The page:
The City planned to include power plants in the project.  These power plants would require a constant flow of water.  This water would be transmitted by the City but was not required for domestic use.  The City’s plan was to sell the water for irrigation. Smith argued that irrigation in Southern California should not take place at the expense of irrigation in the Owens Valley.  While Smith negotiated a “no irrigation” compromise, Flint went directly to a higher authority.

His appeal to Theodore Roosevelt met with a sympathetic hearing.  Roosevelt, on June 25th, called a meeting of Flint, Secretary of the Interior Ethan A. Hitchcock, Bureau of Forests Commissioner Gifford Pinchot, and Director of the Geological Survey Charles D. Walcott.  At the end of that meeting Roosevelt dictated the letter which would end the debate,”…yet it is a hundred or a thousand fold more important to the state and more valuable to the people as a whole if used by the city than if used by the people of the Owens Valley.”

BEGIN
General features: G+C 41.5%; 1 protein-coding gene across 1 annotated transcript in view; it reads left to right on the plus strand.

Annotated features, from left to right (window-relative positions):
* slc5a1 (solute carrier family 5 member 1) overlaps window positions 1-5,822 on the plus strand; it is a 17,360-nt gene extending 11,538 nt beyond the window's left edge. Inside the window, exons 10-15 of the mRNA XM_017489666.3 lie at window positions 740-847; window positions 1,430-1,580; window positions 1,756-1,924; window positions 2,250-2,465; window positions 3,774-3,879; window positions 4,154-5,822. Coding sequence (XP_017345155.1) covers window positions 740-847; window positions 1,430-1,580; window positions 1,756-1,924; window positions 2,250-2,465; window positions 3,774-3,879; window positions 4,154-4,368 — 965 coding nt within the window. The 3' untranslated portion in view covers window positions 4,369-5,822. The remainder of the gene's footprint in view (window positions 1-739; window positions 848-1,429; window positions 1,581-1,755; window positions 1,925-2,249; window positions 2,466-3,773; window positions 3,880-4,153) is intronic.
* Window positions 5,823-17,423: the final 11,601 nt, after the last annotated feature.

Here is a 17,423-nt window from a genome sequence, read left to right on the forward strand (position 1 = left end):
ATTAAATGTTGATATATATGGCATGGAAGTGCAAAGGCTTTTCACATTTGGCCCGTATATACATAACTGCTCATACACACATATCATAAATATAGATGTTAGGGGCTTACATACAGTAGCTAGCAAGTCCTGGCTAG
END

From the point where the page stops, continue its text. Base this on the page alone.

On June 30, 1906 Los Angeles had the law which would permit the dream to become a reality. In 1907, the voters of Los Angeles again gave their overwhelming endorsement to this project, approving a $23 million bond issue for aqueduct construction.  The only task that remained was to build it.”

Commentary:  And thus the Los Angeles water wars began.

June 29, 1989: SWTR and Total Coliform Rules Promulgated

June 29, 1989:  Surface Water Treatment Rule and Total Coliform Rules promulgated on this date. These are two of the most important drinking water regulations adopted by the USEPA under the Safe Drinking Water Act of 1974. A summary of the SWTR stated:  “This notice, issued under the Safe Drinking Water Act, publishes maximum contaminant level goals for Giardia lamblia viruses, and Legionella; and promulgates national primary drinking water regulations for public water systems using surface water sources or ground water sources under the direct influence of surface water that include (1) criteria under which filtration (including coagulation and sedimentation, as appropriate) are required and procedures by which the States are to determine which systems must install filtration, and (2) disinfection requirements. The filtration and disinfection requirements are treatment technique requirements to protect against the potential adverse health effects of exposure to Giardia lamblia, viruses, Legionella, and heterotrophic bacteria, as well as many other pathogenic organisms that are removed by these treatment techniques. This notice also includes certain limits on turbidity as criteria for (1) determining whether a public water system is required to filter; and (2) determining whether filtration, if required, is adequate.”